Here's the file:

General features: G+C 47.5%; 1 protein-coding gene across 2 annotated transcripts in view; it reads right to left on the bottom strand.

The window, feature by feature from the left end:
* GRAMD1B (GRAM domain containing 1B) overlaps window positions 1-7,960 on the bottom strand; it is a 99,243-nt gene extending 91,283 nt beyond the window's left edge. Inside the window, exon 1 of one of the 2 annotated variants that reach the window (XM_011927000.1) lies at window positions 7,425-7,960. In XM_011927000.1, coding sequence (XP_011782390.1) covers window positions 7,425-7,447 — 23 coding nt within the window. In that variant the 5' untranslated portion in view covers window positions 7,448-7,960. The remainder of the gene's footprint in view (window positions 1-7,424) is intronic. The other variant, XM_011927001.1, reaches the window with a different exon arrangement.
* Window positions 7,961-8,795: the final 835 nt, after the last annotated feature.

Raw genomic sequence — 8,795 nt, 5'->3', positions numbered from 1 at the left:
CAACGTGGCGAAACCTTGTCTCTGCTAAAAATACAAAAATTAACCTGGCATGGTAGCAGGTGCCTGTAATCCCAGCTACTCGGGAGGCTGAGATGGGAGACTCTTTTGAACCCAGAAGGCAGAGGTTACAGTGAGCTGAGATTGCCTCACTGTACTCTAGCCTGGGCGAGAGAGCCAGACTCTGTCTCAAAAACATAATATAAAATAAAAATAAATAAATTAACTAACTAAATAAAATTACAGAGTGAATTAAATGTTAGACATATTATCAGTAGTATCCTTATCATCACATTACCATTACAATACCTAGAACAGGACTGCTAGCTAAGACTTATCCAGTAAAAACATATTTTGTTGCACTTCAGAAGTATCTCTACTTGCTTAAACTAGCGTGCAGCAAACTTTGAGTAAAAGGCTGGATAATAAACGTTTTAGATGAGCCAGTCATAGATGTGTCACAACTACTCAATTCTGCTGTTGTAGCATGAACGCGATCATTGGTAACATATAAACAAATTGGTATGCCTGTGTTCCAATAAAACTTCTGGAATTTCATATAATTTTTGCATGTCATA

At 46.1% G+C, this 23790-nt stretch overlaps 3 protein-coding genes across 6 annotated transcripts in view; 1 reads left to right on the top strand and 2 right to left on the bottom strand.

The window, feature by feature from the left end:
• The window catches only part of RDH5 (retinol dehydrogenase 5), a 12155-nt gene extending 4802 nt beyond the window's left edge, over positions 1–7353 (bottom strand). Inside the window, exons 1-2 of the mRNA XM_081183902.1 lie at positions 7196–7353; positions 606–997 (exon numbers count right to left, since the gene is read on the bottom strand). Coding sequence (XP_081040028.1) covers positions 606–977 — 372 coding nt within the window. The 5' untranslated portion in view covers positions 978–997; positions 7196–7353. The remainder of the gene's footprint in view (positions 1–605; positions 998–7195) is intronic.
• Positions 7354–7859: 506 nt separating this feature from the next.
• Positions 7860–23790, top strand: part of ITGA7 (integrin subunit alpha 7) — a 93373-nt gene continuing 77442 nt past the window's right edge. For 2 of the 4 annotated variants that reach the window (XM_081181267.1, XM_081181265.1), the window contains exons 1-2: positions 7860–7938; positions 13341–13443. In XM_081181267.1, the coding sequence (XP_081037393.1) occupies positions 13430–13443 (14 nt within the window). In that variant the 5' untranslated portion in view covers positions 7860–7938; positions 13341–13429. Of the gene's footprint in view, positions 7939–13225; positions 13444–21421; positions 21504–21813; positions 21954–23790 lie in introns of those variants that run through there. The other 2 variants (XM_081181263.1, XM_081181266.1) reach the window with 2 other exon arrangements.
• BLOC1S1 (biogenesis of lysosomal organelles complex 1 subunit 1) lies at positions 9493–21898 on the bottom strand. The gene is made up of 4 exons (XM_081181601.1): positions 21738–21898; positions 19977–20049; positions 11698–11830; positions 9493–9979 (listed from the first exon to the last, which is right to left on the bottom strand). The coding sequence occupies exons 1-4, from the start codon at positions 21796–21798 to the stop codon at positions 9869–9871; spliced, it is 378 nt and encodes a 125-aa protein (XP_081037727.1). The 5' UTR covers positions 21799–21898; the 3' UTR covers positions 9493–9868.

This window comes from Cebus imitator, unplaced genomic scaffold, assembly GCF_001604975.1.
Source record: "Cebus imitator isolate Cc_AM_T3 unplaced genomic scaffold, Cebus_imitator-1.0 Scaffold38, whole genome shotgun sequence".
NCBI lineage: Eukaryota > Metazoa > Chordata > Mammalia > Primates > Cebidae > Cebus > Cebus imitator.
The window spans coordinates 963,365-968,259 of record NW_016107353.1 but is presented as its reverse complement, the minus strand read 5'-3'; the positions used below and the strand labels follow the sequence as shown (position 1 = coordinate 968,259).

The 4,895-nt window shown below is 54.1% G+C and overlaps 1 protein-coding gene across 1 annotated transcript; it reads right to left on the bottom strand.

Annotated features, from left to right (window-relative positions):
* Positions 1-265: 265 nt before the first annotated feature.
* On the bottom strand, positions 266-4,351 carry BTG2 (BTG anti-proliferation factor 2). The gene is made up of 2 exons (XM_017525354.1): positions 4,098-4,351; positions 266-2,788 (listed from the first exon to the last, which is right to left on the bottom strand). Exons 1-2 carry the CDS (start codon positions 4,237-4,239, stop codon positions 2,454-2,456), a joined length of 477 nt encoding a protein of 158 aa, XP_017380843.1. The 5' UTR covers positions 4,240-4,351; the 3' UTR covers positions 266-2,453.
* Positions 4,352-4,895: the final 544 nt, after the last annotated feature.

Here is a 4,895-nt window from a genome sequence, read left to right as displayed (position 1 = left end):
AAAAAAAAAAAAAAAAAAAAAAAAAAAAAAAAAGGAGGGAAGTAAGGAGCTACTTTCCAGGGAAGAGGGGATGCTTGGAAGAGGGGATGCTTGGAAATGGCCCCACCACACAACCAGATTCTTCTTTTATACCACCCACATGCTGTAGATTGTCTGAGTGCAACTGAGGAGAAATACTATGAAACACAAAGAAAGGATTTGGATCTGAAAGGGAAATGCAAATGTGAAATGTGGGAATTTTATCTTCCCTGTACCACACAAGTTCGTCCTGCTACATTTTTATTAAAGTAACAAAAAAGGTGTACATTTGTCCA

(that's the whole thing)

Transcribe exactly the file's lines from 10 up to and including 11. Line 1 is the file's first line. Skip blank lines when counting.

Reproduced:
• Positions 7354–7859: 506 nt separating this feature from the next.
• Positions 7860–23790, top strand: part of ITGA7 (integrin subunit alpha 7) — a 93373-nt gene continuing 77442 nt past the window's right edge. For 2 of the 4 annotated variants that reach the window (XM_081181267.1, XM_081181265.1), the window contains exons 1-2: positions 7860–7938; positions 13341–13443. In XM_081181267.1, the coding sequence (XP_081037393.1) occupies positions 13430–13443 (14 nt within the window). In that variant the 5' untranslated portion in view covers positions 7860–7938; positions 13341–13429. Of the gene's footprint in view, positions 7939–13225; positions 13444–21421; positions 21504–21813; positions 21954–23790 lie in introns of those variants that run through there. The other 2 variants (XM_081181263.1, XM_081181266.1) reach the window with 2 other exon arrangements.